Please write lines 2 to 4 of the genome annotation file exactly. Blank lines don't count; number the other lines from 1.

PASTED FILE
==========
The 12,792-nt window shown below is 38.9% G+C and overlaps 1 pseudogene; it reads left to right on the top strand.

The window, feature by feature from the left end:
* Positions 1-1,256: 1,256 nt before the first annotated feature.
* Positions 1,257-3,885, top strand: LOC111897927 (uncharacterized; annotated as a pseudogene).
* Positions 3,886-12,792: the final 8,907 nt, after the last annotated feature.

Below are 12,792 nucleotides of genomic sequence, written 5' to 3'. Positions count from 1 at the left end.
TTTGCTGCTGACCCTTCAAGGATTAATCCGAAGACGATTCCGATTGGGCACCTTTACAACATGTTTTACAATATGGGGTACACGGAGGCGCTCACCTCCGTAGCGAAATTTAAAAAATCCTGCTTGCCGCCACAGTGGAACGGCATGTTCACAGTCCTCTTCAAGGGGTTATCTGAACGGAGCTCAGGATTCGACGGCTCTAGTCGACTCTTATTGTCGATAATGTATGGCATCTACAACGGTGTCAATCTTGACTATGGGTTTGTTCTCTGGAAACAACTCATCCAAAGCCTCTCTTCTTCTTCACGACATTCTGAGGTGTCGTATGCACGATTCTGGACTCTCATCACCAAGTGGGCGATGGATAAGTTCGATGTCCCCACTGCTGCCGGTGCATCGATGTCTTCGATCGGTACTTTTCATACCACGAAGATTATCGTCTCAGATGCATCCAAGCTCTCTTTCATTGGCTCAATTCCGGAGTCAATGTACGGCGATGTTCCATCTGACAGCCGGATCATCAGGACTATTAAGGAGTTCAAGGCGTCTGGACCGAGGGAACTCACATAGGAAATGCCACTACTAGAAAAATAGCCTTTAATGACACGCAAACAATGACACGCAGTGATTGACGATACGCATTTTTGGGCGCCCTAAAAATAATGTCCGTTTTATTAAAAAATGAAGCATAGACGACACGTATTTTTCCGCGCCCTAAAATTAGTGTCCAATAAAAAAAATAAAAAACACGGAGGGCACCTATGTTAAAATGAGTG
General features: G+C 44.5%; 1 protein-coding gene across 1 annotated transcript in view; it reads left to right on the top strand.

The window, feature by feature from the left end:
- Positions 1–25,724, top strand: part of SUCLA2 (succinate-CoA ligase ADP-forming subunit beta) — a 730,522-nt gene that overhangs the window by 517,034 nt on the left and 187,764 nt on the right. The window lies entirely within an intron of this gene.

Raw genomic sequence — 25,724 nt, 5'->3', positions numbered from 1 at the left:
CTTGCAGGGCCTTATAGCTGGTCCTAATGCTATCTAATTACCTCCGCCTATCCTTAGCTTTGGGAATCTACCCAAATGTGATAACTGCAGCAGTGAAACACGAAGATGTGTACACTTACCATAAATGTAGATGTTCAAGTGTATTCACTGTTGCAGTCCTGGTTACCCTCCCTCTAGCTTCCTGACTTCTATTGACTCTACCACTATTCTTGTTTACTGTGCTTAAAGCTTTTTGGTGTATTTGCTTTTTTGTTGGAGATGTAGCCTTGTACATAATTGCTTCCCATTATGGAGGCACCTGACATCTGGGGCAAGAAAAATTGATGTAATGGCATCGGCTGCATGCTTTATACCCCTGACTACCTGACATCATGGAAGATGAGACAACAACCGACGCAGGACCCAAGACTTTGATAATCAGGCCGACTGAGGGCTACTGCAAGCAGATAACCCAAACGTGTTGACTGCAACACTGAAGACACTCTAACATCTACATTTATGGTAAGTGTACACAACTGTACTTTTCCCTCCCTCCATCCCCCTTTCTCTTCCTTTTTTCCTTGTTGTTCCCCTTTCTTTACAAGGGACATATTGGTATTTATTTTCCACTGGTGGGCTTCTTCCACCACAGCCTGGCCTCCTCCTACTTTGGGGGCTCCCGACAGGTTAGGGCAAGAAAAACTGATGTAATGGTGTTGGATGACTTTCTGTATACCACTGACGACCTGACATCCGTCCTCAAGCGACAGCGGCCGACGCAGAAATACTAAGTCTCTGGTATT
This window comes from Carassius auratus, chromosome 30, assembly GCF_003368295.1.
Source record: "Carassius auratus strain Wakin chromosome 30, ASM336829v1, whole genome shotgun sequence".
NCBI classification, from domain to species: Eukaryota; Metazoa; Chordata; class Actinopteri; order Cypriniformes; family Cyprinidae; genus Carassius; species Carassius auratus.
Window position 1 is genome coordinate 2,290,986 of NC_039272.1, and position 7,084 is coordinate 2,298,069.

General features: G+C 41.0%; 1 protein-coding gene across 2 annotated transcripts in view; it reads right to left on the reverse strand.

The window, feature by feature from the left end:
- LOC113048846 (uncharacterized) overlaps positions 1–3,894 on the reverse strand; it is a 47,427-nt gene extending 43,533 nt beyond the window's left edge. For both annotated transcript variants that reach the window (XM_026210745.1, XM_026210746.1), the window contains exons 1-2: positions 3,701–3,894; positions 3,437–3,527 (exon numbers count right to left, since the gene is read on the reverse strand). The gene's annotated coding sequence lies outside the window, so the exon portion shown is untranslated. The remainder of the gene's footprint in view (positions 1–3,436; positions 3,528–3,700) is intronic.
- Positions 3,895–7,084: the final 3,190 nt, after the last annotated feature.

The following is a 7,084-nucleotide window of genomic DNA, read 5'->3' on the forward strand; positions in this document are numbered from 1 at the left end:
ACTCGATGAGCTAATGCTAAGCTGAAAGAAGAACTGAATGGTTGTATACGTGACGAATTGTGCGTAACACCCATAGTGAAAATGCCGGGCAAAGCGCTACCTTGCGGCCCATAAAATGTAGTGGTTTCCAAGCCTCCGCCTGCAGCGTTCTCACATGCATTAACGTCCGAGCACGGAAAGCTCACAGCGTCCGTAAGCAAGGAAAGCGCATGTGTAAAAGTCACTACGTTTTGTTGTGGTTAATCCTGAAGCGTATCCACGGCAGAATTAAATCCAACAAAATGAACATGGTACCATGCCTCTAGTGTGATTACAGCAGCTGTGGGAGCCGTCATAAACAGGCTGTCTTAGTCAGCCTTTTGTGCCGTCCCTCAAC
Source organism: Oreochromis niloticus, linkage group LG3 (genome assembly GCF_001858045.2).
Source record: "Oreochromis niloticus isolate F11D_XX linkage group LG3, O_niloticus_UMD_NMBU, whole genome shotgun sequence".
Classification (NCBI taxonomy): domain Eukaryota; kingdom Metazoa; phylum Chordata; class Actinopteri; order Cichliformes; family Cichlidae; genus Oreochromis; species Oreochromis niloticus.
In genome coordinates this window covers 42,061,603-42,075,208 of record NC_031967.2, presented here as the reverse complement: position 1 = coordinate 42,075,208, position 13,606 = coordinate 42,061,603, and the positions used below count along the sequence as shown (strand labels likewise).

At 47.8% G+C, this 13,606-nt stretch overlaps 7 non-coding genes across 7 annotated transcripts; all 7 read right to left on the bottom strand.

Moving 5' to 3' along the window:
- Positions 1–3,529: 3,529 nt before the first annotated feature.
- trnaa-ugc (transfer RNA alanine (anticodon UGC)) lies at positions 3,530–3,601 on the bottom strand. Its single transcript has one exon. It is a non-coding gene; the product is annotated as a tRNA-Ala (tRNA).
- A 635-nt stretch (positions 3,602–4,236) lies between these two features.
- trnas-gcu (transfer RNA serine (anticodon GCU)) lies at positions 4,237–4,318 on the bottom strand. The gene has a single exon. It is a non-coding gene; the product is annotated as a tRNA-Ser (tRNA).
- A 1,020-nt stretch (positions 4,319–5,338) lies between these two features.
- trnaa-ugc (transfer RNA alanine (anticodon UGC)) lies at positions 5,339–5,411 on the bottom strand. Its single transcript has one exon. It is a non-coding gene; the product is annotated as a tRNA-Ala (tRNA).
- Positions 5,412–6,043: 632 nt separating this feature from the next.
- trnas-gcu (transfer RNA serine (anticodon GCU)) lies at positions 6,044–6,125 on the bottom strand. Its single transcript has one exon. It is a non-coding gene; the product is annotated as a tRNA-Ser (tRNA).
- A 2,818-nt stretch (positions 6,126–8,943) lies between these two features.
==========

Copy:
The window, feature by feature from the left end:
* Positions 1-1,256: 1,256 nt before the first annotated feature.
* Positions 1,257-3,885, top strand: LOC111897927 (uncharacterized; annotated as a pseudogene).